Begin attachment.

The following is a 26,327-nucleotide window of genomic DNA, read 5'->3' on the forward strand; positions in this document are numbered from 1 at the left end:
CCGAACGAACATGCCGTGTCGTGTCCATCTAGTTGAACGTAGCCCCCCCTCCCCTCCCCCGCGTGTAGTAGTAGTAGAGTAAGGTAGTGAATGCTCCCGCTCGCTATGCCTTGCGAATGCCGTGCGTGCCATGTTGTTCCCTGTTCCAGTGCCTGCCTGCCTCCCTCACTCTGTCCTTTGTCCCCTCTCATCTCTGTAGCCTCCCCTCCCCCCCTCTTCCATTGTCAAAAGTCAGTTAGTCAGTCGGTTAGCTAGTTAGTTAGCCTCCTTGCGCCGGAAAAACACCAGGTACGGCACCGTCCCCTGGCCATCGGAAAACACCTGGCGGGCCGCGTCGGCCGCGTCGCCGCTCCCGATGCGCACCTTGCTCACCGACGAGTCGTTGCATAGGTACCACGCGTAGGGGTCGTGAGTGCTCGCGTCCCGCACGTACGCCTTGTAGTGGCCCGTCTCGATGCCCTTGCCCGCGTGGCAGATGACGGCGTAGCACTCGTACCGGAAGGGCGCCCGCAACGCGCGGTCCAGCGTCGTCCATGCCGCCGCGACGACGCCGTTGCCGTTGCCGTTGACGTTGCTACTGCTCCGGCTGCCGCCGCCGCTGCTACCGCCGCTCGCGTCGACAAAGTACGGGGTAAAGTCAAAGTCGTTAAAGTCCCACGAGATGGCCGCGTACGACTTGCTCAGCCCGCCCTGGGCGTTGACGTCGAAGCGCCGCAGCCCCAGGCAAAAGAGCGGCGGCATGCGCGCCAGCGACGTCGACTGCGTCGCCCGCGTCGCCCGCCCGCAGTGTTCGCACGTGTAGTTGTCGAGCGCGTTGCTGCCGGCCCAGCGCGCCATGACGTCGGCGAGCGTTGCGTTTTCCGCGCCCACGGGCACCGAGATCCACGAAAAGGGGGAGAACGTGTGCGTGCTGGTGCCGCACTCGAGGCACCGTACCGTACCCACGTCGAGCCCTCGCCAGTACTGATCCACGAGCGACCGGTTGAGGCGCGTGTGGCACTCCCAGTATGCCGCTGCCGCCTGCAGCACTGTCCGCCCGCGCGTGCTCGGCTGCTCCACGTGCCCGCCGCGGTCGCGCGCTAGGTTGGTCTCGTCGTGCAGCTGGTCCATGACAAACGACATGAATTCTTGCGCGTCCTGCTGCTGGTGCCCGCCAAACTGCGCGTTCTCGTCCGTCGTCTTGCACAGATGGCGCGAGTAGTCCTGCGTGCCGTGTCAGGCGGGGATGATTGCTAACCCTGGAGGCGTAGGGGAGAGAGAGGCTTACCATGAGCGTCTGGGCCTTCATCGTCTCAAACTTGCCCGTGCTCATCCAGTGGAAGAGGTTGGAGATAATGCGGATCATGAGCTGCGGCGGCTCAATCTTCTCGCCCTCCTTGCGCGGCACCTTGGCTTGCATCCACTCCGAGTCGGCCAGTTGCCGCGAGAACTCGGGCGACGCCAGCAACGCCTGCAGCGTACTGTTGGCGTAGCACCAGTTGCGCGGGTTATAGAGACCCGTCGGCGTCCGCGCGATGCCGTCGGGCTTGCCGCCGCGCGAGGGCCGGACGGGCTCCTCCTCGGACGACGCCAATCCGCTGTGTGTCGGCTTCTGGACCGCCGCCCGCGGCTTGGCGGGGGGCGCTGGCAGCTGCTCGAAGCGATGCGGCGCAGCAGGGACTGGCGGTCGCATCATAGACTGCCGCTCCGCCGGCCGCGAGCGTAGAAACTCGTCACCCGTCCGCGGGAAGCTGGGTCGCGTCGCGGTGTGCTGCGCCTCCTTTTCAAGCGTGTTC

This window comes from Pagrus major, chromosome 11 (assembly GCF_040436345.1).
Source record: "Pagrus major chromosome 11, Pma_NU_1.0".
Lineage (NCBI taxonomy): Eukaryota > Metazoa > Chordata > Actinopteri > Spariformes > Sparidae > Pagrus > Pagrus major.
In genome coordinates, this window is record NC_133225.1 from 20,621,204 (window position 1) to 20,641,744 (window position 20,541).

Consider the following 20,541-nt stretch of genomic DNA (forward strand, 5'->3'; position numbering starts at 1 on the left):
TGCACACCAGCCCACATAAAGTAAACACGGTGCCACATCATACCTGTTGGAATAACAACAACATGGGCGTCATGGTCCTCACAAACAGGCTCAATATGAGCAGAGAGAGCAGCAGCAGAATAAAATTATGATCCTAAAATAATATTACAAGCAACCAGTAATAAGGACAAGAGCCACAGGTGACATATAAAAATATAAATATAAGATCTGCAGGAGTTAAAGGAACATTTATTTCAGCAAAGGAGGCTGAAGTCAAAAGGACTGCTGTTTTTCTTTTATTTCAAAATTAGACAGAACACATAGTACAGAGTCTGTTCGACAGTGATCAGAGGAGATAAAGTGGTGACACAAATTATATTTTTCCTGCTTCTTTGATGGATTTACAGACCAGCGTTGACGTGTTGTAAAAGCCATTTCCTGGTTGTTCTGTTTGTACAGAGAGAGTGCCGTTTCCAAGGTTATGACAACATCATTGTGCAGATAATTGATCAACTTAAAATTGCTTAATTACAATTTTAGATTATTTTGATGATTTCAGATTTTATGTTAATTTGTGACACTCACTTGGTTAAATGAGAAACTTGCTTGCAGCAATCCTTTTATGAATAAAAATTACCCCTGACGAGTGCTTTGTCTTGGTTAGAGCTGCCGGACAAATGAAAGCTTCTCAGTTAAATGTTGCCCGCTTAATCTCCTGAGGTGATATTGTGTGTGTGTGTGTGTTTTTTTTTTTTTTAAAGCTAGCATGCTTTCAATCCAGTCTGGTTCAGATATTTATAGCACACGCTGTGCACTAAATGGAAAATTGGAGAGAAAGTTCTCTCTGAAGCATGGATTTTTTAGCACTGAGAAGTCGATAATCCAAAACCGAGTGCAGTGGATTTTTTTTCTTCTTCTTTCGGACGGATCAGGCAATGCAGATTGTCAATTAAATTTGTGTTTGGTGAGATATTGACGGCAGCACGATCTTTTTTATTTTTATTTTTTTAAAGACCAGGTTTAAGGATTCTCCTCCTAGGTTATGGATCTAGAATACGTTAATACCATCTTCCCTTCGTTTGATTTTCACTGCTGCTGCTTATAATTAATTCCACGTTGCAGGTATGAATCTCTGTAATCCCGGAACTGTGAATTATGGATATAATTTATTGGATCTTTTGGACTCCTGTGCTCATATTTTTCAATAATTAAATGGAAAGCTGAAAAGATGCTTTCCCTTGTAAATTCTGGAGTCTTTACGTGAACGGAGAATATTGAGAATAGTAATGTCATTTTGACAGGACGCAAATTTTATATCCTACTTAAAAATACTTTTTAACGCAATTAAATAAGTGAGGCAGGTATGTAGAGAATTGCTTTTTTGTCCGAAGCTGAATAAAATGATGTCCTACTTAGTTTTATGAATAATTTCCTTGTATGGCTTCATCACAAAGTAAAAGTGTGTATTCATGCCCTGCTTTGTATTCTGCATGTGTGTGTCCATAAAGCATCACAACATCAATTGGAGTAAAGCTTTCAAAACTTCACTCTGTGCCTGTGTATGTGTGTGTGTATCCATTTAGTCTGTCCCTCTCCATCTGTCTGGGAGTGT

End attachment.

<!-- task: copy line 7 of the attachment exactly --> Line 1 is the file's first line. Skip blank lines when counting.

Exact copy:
Consider the following 20,541-nt stretch of genomic DNA (forward strand, 5'->3'; position numbering starts at 1 on the left):